President Barack Obama tried to strike a conciliatory tone with his June 4 speech at Cairo University. The president referred to such developments as algebra and the magnetic compass as being part of “civilization's debt to Islam.” He included verses from the Koran and the traditional Muslim greeting meaning “peace be upon you” (“Assalaamu alaykum”). He said: “I've come here to Cairo to seek a new beginning between the United States and Muslims around the world, one based on mutual interest and mutual respect, and one based upon the truth that America and Islam are not exclusive and need not be in competition. Instead, they overlap, and share common principles — principles of justice and progress; tolerance and the dignity of all human beings.”
The “international community” needs to do more to help Afghanistan, Defense Secretary Robert Gates told the eighth Asia Security Summit this weekend. The meeting with Asian defense ministers in Singapore concluded Sunday with the 27 countries represented there calling for “peaceful and cooperative” solutions to security challenges in the region.
The New American reported last Friday that the Obama administration and Pentagon were engaging in "non-denial denial" when they supposedly denied British newspaper accounts that they were suppressing photos of female rape and homosexual rape of teenage boys at the Abu Ghraib prison in Iraq.
The Obama administration has often promised a more open and less secretive presidency, but on May 28 Obama was again on both sides of the issue by trying to suppress in court Abu Ghraib pictures depicting abuse and rape of detainees in the war on terror. It doesn’t matter that the genie is already out of the bottle, as British newspapers have already published descriptions of the photos depicting female and homosexual rape.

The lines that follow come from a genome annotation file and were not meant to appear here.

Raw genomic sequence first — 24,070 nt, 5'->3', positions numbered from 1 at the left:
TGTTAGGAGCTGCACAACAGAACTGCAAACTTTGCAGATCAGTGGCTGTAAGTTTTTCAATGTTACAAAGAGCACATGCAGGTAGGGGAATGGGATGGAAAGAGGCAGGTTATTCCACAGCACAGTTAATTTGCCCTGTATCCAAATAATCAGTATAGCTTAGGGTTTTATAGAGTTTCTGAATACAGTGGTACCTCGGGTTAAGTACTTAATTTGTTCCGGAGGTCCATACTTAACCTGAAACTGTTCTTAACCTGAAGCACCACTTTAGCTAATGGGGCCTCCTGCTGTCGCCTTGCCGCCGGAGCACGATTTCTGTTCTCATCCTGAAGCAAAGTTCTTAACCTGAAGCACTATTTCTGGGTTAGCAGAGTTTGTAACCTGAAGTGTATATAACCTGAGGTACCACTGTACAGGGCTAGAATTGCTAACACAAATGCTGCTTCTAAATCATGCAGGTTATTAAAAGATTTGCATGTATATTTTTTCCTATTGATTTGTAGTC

Item: A May 6 Reuters article, detailing President Obama meeting with Afghanistan President Hamid Karzai and Pakistan President Asif Ali Zardari, described the president’s approach as “pragmatic,” “measured” — and of course “diplomatic”:
On April 30, Captain Richard Phillips, the heroic skipper of the pirated Maersk Alabama, told U.S. senators that “hardening” commercial shipping vessels, arming senior crew members of commercial ships, and employing armed military or private security details should be among the top policy options considered to combat the increasing wave of piracy in the troubled Horn of Africa region, and elsewhere on the high seas.
Russian Foreign Minister Sergey Lavrov met at the White House with President Barack Obama on May 7 and also met with Secretary of State Hillary Clinton, before going on to meetings in New York where Russia will hold the rotating presidency of the United Nations Security Council for the month of May.
President Barack Obama met with Pakistani President Asif Ali Zardari and Afghan President Hamid Karzai on May 6, in what has been described as an attempt by the U.S. president to forge greater cooperation amongst America’s allies in the war against al-Qaeda terrorists.
“Senate Should Move Quickly to Join Convention on Law of the Sea,” says the heading of a May 4 press release from the Council on Foreign Relations (CFR). As noted here in April, it was to be expected that the usual lobbyists for world government would exploit the recent increase in Somali pirate activity to push for Senate ratification of the UN Law of the Sea Treaty (LOST). And, as we pointed out here and here in February, the campaign to provide the United Nations with vast new legislative, judicial, and executive powers — including the power to tax all earthlings, Americans not excepted — is being led by the CFR, which has been in the forefront of this and other “global governance” power grabs.